With the release of his autobiography, Paul Merton talks to Hannah Stephenson about love, loss and his father’s secret archive.
Paul Merton is part of an ever-diminishing breed.
The 57-year doesn’t use Twitter, hasn’t got a mobile phone and when he sat down to write his autobiography he favoured pen and paper ahead of a computer.
Only When I Laugh begins with his recollections of growing up in a council flat in Fulham. The shy son of a London train driver, showbusiness seemed an unlikely career path. However, after making his debut at The Comedy Store, Merton left his job in an employment office.
“Those three-and-a-half minutes on stage were what my life had been leading up to. The first time I did it, the first time I jumped out of the plane, the parachute did open, not only did it open but I did aerobatics in the sky and landed perfectly on a sixpence in the field.”
While Merton, who will be appearing in Sheffield later this month as part of the Off the Shelf festival, could have filled an entire volume with anecdotes about his career, he doesn’t shy away from the various dark periods in his life, including the the six-weeks he spent in the Maudsley Psychiatric Hospital in 1990.
He had a panic attack while recording a Christmas edition of Whose Line Is It Anyway?, couldn’t sit still and his heart was racing. He blames the episode on the anti-malaria tablets he’d been taking for a holiday in Kenya, but when he started rambling and crying, telling a concerned friend that he thought he was Jesus, it was time to seek help. Shortly after leaving the hospital, he met actress Caroline Quentin. They were married for eight years, yet he only gives their relationship a brief mention in the book.
“It’s all to do with respecting people’s privacy,” he says. “I didn’t ask her permission to be in the book. I’m careful not to delve into other people’s lives.”
He reveals slightly more in the memoir: “When we first met, I needed support and encouragement. When I grew back into confidence, maybe that changed the dynamic of our relationship. We just grew apart over the course of half a dozen years.”
Further heartache was to follow when his second wife, actress Sarah Parkinson, died from breast cancer aged 41. Again, the space he devotes to this section is brief, but he does say writing and performing helped take his mind away from the grief.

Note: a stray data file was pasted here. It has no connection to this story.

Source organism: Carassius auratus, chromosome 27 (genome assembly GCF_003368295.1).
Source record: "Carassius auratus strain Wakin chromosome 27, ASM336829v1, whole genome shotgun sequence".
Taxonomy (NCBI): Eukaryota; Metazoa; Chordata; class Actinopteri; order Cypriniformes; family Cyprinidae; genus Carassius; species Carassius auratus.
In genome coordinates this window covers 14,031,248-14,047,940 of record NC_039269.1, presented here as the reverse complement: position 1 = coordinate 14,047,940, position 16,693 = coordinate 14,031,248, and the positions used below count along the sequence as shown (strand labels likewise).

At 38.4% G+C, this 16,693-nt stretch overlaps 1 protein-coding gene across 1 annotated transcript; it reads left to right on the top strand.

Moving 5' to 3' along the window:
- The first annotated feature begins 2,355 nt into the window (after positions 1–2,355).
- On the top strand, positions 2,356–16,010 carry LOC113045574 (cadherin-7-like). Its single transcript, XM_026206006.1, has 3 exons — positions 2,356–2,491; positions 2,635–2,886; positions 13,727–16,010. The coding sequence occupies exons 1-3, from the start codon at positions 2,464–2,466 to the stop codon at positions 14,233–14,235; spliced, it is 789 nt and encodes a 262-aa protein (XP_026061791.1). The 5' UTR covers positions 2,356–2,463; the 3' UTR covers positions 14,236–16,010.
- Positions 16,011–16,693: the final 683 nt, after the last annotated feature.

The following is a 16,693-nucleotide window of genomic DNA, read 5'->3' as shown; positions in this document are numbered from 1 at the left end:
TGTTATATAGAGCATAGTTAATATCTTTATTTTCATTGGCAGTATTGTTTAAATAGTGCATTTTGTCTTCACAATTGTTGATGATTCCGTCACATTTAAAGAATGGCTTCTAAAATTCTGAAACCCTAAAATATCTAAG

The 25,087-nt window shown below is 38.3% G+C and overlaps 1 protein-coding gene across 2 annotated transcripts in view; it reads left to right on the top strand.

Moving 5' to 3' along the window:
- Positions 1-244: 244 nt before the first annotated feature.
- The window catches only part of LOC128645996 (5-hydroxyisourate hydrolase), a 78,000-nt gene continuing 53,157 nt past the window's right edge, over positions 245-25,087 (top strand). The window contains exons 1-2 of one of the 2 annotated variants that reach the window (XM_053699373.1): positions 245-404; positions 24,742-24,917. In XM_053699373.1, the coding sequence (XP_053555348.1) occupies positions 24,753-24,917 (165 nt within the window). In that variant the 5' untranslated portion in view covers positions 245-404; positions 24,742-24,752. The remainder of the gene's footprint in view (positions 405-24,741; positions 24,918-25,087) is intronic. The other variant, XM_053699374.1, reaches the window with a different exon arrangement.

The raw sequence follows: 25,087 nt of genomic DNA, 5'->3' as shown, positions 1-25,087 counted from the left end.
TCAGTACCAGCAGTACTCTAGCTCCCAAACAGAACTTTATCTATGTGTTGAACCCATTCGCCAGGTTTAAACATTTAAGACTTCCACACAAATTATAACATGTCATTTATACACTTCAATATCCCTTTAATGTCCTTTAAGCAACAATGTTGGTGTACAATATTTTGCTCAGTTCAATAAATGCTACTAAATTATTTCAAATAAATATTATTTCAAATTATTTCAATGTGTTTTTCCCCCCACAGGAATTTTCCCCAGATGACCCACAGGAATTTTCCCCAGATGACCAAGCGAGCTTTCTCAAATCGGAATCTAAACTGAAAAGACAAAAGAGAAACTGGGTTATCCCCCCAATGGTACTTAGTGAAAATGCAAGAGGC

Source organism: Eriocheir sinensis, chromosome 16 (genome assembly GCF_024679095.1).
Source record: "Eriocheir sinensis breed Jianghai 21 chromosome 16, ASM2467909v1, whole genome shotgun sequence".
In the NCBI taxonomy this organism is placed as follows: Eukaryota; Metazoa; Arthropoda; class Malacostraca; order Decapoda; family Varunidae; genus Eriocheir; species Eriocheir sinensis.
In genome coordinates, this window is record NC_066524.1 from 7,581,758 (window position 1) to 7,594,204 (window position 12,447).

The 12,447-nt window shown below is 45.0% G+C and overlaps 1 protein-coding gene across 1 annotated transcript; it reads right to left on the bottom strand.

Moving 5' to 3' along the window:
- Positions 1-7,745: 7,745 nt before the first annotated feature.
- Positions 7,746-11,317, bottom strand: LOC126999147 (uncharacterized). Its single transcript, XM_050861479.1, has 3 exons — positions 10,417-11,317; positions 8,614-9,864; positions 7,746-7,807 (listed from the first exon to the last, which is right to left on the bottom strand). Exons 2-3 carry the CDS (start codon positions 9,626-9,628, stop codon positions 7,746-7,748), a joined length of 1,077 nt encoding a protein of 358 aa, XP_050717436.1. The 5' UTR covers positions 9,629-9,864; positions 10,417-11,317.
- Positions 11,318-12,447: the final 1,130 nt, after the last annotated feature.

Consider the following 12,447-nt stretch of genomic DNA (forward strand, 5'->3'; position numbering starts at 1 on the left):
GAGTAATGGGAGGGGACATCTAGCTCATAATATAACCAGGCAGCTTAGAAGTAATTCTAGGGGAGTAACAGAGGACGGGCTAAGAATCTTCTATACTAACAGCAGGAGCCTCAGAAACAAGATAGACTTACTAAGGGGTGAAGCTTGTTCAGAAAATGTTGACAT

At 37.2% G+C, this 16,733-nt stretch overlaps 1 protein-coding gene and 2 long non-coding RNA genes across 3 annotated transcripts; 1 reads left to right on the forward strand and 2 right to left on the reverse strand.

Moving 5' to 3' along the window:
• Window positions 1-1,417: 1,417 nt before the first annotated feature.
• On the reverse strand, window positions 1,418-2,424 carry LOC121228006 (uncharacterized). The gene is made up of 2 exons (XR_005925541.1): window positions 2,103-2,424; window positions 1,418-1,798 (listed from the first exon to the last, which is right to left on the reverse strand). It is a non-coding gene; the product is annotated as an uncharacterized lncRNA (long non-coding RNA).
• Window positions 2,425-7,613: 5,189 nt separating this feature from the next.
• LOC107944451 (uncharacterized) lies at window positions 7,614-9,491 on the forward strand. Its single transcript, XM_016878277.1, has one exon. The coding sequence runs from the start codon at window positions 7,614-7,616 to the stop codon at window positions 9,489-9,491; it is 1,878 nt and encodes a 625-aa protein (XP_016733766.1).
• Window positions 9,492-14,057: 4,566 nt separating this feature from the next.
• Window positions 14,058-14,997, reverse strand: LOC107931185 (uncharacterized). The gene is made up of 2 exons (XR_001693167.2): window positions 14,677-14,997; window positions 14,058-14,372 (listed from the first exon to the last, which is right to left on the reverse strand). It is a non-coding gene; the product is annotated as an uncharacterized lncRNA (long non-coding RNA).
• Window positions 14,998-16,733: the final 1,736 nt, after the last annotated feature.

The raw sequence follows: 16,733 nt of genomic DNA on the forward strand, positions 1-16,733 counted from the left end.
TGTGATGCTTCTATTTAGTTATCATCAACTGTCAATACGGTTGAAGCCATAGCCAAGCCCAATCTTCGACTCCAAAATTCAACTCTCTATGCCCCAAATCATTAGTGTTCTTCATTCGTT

“When you are laughing at something, you cannot think of anything else at that moment. It’s an escape and helps you to feel better at otherwise desperate times.”
He’s now married to actress Suki Webster, who appears with him in his Impro Chums shows and who directed him in a play she wrote for this year’s Edinburgh Festival, entitled My Obsession.
“As long as you enjoy the work you are doing together, it’s fine. If we were making garden gnomes, we might get a bit sick of each other.”
He and Suki are now working on a film screenplay and in the meantime, he’s appearing in the new series of HIGNFY, along with Ian Hislop and a string of different hosts.
Both Merton’s parents died last year, in their mid-eighties. Despite all of his success, he says his father Albert never praised him and rarely went to watch him perform. However, after his death, Merton’s sister Angela unearthed a scrapbook hidden inside his wardrobe which contained every newspaper article, magazine interview and review of his son’s entire career.
“It’s rather extraordinary. I didn’t realise he was cutting everything out of newspapers and the extent of his video library. It was great to see how much it meant to him, but if he was alive now, we still wouldn’t be able to talk about it.”
• Paul Merton, Off the Shelf, Sheffield, October 20.